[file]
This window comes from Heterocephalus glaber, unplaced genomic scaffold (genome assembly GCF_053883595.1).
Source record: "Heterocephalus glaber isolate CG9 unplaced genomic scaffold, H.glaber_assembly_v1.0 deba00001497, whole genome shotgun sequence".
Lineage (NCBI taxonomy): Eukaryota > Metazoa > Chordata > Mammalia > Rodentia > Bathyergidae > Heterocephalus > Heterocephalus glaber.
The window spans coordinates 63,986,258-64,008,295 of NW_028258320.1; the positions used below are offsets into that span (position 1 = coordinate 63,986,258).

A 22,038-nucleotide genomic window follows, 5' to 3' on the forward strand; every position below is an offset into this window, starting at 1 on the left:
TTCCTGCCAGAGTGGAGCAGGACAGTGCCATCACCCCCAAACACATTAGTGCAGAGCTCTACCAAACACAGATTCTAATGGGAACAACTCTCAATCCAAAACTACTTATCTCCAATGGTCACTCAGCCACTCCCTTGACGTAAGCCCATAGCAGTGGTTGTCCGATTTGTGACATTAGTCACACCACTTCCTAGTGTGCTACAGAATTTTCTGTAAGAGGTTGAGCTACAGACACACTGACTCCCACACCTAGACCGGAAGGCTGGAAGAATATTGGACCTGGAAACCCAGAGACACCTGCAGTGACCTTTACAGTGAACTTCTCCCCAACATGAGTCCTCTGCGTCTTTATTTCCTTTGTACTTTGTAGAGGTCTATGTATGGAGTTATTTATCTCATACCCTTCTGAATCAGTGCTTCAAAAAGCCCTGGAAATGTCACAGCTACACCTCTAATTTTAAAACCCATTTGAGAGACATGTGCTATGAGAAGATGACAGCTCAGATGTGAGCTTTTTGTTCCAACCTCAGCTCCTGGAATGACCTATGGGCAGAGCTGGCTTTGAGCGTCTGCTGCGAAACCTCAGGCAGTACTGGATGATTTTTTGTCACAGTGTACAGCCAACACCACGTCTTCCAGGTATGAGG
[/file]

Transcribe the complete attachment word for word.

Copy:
This window comes from Heterocephalus glaber, unplaced genomic scaffold (genome assembly GCF_053883595.1).
Source record: "Heterocephalus glaber isolate CG9 unplaced genomic scaffold, H.glaber_assembly_v1.0 deba00001497, whole genome shotgun sequence".
Lineage (NCBI taxonomy): Eukaryota > Metazoa > Chordata > Mammalia > Rodentia > Bathyergidae > Heterocephalus > Heterocephalus glaber.
The window spans coordinates 63,986,258-64,008,295 of NW_028258320.1; the positions used below are offsets into that span (position 1 = coordinate 63,986,258).

A 22,038-nucleotide genomic window follows, 5' to 3' on the forward strand; every position below is an offset into this window, starting at 1 on the left:
TTCCTGCCAGAGTGGAGCAGGACAGTGCCATCACCCCCAAACACATTAGTGCAGAGCTCTACCAAACACAGATTCTAATGGGAACAACTCTCAATCCAAAACTACTTATCTCCAATGGTCACTCAGCCACTCCCTTGACGTAAGCCCATAGCAGTGGTTGTCCGATTTGTGACATTAGTCACACCACTTCCTAGTGTGCTACAGAATTTTCTGTAAGAGGTTGAGCTACAGACACACTGACTCCCACACCTAGACCGGAAGGCTGGAAGAATATTGGACCTGGAAACCCAGAGACACCTGCAGTGACCTTTACAGTGAACTTCTCCCCAACATGAGTCCTCTGCGTCTTTATTTCCTTTGTACTTTGTAGAGGTCTATGTATGGAGTTATTTATCTCATACCCTTCTGAATCAGTGCTTCAAAAAGCCCTGGAAATGTCACAGCTACACCTCTAATTTTAAAACCCATTTGAGAGACATGTGCTATGAGAAGATGACAGCTCAGATGTGAGCTTTTTGTTCCAACCTCAGCTCCTGGAATGACCTATGGGCAGAGCTGGCTTTGAGCGTCTGCTGCGAAACCTCAGGCAGTACTGGATGATTTTTTGTCACAGTGTACAGCCAACACCACGTCTTCCAGGTATGAGG